This article has been reviewed according to Science X's editorial process and policies. Editors have highlighted the following attributes while ensuring the content's credibility:
Using nature to fight rising seas
Picture Boston Harbor, a few years from now. The East Boston Greenway, a leafy urban trail, no longer stops a block from the pier, but extends into the ocean. A floating semi-circular trail arcs across the water; cyclists buzz and pedestrians stroll along it.
This is more than a buoyant park. The real innovation surrounds the path. On both sides, marsh grass splays out from hundreds of 6-foot-wide floating spheres, made of deadwood and coconut fiber. The bobbing green-brown globes are man-made, a new wetland riding atop the ocean.
This is the Emerald Tutu—a new coastal defense against rising seas, conceived by Julia Hopkins, a Northeastern University civil and environmental engineering professor, and fellow researchers. If it works, it could protect low-lying East Boston from future floods caused by climate change.
The Emerald Tutu project places Hopkins and her co-inventors at the avant-garde of a growing trend. All along the U.S. East Coast and Gulf Coast, and on other shorelines around the world, nature-based solutions to rising seas, including "living shorelines," have grown in popularity in the past decade.
Engineers are designing and building oyster reefs in the Chesapeake Bay, reinforcing barrier islands in Louisiana, restoring wetlands, and (in tropical climes like Mexico's Yucatan Peninsula) planting mangrove trees along shorelines—all to absorb waves and storm surges. They're an attractive idea for large coastal cities and small shore towns alike, as they look for new ways to keep the ocean at bay.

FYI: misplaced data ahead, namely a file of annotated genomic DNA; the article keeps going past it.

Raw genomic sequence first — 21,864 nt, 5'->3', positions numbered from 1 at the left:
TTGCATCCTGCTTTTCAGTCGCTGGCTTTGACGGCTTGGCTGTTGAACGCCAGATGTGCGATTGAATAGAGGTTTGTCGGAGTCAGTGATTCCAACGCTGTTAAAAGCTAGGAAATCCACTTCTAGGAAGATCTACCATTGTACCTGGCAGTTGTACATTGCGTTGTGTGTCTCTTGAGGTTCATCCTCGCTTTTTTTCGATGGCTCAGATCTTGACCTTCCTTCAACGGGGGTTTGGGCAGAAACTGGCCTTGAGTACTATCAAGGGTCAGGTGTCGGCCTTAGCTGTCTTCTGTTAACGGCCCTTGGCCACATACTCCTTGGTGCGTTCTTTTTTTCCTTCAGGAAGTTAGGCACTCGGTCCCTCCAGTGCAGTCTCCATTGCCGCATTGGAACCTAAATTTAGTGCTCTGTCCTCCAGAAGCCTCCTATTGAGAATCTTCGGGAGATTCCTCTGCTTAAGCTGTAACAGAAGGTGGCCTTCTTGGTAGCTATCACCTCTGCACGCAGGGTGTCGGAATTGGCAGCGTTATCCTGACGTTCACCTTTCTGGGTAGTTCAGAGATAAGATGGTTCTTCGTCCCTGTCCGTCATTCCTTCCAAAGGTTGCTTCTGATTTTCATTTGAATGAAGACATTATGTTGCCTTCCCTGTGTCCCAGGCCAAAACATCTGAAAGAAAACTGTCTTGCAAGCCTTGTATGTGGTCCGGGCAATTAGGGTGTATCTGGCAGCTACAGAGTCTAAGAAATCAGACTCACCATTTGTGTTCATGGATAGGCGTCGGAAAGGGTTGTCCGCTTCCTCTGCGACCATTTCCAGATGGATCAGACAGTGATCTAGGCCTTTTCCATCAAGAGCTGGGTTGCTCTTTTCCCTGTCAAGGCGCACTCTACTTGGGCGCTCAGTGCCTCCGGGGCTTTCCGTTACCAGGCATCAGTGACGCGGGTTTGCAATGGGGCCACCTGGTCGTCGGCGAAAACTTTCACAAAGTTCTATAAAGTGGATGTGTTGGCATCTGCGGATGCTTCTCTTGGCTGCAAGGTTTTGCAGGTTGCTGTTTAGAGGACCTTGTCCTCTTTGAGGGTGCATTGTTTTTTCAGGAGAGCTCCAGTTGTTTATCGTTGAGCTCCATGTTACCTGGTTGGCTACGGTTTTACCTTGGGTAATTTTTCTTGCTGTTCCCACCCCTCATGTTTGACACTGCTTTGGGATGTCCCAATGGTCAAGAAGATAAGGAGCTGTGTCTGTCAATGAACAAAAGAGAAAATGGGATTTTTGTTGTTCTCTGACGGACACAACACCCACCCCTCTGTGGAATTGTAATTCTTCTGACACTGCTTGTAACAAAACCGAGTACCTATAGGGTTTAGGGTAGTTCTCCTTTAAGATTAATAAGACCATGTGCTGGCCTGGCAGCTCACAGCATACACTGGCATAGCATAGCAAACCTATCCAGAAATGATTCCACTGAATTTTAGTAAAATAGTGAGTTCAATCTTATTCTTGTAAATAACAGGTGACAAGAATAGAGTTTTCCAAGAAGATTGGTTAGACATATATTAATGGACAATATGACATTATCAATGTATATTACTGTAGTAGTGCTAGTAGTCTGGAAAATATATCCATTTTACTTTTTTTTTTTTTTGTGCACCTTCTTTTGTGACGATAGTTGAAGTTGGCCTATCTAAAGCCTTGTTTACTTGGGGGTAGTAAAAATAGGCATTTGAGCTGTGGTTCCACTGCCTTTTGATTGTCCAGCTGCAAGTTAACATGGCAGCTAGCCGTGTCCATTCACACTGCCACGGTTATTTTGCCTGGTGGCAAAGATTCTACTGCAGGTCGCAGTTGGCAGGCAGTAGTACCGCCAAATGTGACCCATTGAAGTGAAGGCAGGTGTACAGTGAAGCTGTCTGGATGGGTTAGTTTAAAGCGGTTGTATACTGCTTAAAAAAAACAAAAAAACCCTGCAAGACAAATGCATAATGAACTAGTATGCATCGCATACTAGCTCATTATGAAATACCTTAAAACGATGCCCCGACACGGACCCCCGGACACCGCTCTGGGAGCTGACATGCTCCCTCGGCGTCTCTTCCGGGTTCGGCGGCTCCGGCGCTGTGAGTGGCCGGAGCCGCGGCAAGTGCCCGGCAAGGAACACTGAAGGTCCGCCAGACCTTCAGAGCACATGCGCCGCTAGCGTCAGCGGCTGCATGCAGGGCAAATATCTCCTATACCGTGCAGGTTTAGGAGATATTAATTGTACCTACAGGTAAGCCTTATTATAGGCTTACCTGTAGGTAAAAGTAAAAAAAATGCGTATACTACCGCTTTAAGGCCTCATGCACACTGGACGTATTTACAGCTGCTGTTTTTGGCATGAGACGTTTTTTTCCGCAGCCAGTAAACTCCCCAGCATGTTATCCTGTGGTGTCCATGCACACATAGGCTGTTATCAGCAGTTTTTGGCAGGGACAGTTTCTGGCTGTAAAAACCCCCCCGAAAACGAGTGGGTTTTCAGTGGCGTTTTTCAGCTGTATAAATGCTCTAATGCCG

If done right, nature-based solutions could also have other environmental benefits, such as purifying the waters. "If you're going to do a nature-based solution, you might as well do one that improves the natural environment," Hopkins says. "If you don't care about improving your natural environment, you could just put up a wall. That will work. We know how walls work."
The Emerald Tutu would go a step further than other nature-based coastal projects. It would be a living artificial shoreline, protecting the real one.
"We were trying to think about a flexible, natural solution that could be adaptable to a changing climate," says Hopkins. "It's for shorelines that otherwise don't have many natural defenses."
East Boston once had a marshy, soft shoreline, but the city built a "hard" one, where Logan Airport and Eastie's harbor piers stand now.